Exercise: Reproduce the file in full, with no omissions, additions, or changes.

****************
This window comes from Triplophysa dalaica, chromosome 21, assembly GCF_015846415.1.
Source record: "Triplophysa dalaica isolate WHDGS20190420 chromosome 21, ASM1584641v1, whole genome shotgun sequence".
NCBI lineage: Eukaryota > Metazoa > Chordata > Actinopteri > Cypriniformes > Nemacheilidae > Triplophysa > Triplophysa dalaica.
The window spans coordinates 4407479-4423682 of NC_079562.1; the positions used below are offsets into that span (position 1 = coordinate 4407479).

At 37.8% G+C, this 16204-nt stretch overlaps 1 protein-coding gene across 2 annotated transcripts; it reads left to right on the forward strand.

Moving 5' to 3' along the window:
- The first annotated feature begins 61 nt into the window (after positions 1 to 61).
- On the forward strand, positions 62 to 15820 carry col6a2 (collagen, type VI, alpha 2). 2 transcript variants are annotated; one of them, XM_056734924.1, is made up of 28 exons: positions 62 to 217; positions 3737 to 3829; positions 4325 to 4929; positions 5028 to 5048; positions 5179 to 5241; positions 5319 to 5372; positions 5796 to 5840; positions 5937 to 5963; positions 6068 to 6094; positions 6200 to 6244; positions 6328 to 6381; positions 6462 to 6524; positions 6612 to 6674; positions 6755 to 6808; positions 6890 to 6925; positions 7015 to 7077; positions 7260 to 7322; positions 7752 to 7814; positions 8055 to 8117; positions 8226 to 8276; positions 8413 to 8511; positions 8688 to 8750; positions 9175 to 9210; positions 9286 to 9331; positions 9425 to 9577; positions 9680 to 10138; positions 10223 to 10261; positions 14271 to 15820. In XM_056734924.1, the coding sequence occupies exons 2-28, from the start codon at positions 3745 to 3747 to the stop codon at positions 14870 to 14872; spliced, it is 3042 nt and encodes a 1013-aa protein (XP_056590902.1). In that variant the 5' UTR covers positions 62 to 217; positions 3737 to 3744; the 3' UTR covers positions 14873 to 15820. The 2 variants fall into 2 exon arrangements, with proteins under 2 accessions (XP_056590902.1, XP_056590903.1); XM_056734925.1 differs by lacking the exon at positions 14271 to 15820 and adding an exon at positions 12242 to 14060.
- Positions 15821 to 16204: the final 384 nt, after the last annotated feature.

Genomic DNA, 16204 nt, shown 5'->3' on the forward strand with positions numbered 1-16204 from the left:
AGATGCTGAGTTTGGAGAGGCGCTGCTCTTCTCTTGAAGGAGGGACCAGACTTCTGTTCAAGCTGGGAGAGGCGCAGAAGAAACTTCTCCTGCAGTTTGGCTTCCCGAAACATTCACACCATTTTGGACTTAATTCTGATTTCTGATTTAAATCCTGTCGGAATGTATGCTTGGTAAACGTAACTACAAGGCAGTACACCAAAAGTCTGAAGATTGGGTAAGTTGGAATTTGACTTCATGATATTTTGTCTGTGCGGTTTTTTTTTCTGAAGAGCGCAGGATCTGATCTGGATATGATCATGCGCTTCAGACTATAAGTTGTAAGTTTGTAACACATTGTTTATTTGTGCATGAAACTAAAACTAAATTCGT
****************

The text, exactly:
This window comes from Triplophysa dalaica, chromosome 21, assembly GCF_015846415.1.
Source record: "Triplophysa dalaica isolate WHDGS20190420 chromosome 21, ASM1584641v1, whole genome shotgun sequence".
NCBI lineage: Eukaryota > Metazoa > Chordata > Actinopteri > Cypriniformes > Nemacheilidae > Triplophysa > Triplophysa dalaica.
The window spans coordinates 4407479-4423682 of NC_079562.1; the positions used below are offsets into that span (position 1 = coordinate 4407479).

At 37.8% G+C, this 16204-nt stretch overlaps 1 protein-coding gene across 2 annotated transcripts; it reads left to right on the forward strand.

Moving 5' to 3' along the window:
- The first annotated feature begins 61 nt into the window (after positions 1 to 61).
- On the forward strand, positions 62 to 15820 carry col6a2 (collagen, type VI, alpha 2). 2 transcript variants are annotated; one of them, XM_056734924.1, is made up of 28 exons: positions 62 to 217; positions 3737 to 3829; positions 4325 to 4929; positions 5028 to 5048; positions 5179 to 5241; positions 5319 to 5372; positions 5796 to 5840; positions 5937 to 5963; positions 6068 to 6094; positions 6200 to 6244; positions 6328 to 6381; positions 6462 to 6524; positions 6612 to 6674; positions 6755 to 6808; positions 6890 to 6925; positions 7015 to 7077; positions 7260 to 7322; positions 7752 to 7814; positions 8055 to 8117; positions 8226 to 8276; positions 8413 to 8511; positions 8688 to 8750; positions 9175 to 9210; positions 9286 to 9331; positions 9425 to 9577; positions 9680 to 10138; positions 10223 to 10261; positions 14271 to 15820. In XM_056734924.1, the coding sequence occupies exons 2-28, from the start codon at positions 3745 to 3747 to the stop codon at positions 14870 to 14872; spliced, it is 3042 nt and encodes a 1013-aa protein (XP_056590902.1). In that variant the 5' UTR covers positions 62 to 217; positions 3737 to 3744; the 3' UTR covers positions 14873 to 15820. The 2 variants fall into 2 exon arrangements, with proteins under 2 accessions (XP_056590902.1, XP_056590903.1); XM_056734925.1 differs by lacking the exon at positions 14271 to 15820 and adding an exon at positions 12242 to 14060.
- Positions 15821 to 16204: the final 384 nt, after the last annotated feature.

Genomic DNA, 16204 nt, shown 5'->3' on the forward strand with positions numbered 1-16204 from the left:
AGATGCTGAGTTTGGAGAGGCGCTGCTCTTCTCTTGAAGGAGGGACCAGACTTCTGTTCAAGCTGGGAGAGGCGCAGAAGAAACTTCTCCTGCAGTTTGGCTTCCCGAAACATTCACACCATTTTGGACTTAATTCTGATTTCTGATTTAAATCCTGTCGGAATGTATGCTTGGTAAACGTAACTACAAGGCAGTACACCAAAAGTCTGAAGATTGGGTAAGTTGGAATTTGACTTCATGATATTTTGTCTGTGCGGTTTTTTTTTCTGAAGAGCGCAGGATCTGATCTGGATATGATCATGCGCTTCAGACTATAAGTTGTAAGTTTGTAACACATTGTTTATTTGTGCATGAAACTAAAACTAAATTCGT